Typ09 Mexico City

Speaker details

Mary D Dyson

Lecturer, Department of Typography & Graphic Communication The University of Reading | United Kingdom

"Mary Dyson has a PhD in perception and resides in the Department of Typography & Graphic Communication at the University of Reading, UK. Her published research has explored legibility issues when reading from screen, but she has recently become more interested in how we perceive typefaces, both when we read and when we design them. This has led to a series of experiments on how designers discriminate between typefaces. As a psychologist, she is in the fortunate position of being immersed in a design environment which enables imaginative approaches to research into visual material."

Presentation details

Forget typeface legibility research
What do we do with typefaces when we read?

Session 26 | Room MIDE
Monday 26 October | 15:40 – 15:50

Duration: 10 minutes

The contribution of scientific legibility research to type design practice is somewhat controversial. So, Mary Dyson takes on the role of relationship counsellor. Inspired by Kevin Larson's talk at ATypI 2003, she introduces some ideas from recent psychological experiments that seek to explain how we use and remove typeface-specific details of letters when we read. These ideas are evaluated in relation to the objectives and practices of designing typefaces for reading. The short counselling session will explore areas of agreement and conflict to help you reach your own decisions about the best way forward.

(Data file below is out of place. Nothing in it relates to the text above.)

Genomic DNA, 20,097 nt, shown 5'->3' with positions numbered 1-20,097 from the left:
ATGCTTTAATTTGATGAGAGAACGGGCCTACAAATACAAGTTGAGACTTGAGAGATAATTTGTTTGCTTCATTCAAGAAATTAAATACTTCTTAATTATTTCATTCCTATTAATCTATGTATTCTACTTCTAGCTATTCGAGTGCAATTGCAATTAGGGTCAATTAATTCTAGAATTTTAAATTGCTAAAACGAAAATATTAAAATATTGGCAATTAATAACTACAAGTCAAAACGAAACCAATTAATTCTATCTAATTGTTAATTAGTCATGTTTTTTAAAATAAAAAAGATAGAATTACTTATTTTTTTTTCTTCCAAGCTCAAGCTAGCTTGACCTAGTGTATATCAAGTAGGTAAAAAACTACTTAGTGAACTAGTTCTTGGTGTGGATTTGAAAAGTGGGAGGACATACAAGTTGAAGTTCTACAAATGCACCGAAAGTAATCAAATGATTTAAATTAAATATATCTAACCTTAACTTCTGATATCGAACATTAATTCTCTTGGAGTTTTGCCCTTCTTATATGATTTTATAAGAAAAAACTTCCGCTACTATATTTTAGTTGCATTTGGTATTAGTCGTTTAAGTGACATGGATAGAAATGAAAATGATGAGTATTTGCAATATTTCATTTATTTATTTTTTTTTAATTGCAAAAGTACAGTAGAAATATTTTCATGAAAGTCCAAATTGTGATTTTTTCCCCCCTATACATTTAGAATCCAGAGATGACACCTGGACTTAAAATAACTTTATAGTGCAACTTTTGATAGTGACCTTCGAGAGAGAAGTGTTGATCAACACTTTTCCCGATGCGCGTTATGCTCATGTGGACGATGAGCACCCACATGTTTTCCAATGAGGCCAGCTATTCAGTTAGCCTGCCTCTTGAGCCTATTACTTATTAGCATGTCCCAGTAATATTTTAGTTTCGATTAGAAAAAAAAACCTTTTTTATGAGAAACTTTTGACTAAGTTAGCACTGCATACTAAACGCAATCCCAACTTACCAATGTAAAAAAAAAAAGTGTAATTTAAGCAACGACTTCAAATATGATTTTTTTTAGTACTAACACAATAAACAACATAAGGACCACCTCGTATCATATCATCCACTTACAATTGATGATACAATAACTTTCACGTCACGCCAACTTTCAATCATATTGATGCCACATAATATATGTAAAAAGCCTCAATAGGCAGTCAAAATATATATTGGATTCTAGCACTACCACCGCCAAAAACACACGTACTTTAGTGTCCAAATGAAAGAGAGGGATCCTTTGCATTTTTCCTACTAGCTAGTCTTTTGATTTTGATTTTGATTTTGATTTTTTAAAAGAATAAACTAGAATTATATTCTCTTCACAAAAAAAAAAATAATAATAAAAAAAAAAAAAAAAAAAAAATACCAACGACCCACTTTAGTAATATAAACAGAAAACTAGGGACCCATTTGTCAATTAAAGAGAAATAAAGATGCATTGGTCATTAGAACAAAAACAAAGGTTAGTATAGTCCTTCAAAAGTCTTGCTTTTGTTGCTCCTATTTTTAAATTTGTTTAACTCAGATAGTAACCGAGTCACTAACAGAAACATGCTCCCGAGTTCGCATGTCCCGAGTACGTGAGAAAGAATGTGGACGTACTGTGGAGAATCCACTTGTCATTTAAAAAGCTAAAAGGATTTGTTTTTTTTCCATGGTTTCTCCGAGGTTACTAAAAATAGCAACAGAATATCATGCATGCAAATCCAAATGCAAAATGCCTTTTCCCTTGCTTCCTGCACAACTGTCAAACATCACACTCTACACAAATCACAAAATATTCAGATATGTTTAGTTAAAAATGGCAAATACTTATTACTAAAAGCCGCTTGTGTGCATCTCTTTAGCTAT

Bridging the gap
Does scientific theory and experiment on how we process typefaces when reading fit with type design knowledge and practice?

Session 27 | Room Anahuac room 3
Friday 30 October | 10:00 – 10:40

Duration: 40 minutes

Having introduced the topic of what we do with typefaces when we read, this session provides an overview of current scientific literature on: how we recognise words, looking at the role of letters, words and spaces between letters in reading; and how we recognise letters, introducing the features identified in various studies. This leads to a focus on how the particular characteristics of a typeface may be used to facilitate letter recognition (referred to as 'font tuning'). Examples are proposed of parallels and contradictions between research findings and guidance on designing typefaces. Participants responses to these proposals will be welcomed.

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